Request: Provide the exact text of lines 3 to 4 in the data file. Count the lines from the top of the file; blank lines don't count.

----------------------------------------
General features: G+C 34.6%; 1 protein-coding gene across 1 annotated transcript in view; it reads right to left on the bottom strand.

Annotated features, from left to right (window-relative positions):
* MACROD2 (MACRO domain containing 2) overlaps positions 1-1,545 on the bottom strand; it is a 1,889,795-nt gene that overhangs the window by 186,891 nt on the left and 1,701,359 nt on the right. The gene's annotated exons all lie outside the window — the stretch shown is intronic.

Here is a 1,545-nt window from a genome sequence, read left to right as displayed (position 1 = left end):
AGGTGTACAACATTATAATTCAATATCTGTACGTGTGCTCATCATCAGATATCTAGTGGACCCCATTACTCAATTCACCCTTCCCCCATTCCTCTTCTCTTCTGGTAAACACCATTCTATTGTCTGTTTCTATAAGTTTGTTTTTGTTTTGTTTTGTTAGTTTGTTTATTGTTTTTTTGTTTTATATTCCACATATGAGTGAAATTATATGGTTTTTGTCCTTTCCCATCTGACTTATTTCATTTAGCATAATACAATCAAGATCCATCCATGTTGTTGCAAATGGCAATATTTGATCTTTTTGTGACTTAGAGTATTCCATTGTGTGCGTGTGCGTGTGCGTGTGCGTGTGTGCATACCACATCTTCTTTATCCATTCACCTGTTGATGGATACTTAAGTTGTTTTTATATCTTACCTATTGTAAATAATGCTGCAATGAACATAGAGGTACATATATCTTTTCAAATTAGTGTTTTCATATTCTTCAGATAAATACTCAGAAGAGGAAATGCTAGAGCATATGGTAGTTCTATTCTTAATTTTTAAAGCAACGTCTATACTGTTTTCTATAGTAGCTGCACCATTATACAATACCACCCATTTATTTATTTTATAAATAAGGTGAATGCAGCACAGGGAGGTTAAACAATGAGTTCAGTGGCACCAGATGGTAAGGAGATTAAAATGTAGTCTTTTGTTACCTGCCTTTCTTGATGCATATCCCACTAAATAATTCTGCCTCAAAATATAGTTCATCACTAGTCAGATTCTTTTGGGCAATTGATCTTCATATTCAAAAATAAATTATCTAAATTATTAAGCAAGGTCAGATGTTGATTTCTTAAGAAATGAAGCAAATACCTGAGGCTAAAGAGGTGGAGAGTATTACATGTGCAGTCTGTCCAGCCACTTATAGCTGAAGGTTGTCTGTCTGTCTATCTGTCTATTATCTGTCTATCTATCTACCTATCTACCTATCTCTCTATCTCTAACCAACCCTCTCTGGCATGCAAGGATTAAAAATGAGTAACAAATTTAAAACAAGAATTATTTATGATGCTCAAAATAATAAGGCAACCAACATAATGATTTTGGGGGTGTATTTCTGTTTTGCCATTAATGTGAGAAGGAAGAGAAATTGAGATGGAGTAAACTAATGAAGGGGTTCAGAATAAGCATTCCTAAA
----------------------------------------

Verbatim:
* MACROD2 (MACRO domain containing 2) overlaps positions 1-1,545 on the bottom strand; it is a 1,889,795-nt gene that overhangs the window by 186,891 nt on the left and 1,701,359 nt on the right. The gene's annotated exons all lie outside the window — the stretch shown is intronic.

Here is a 1,545-nt window from a genome sequence, read left to right as displayed (position 1 = left end):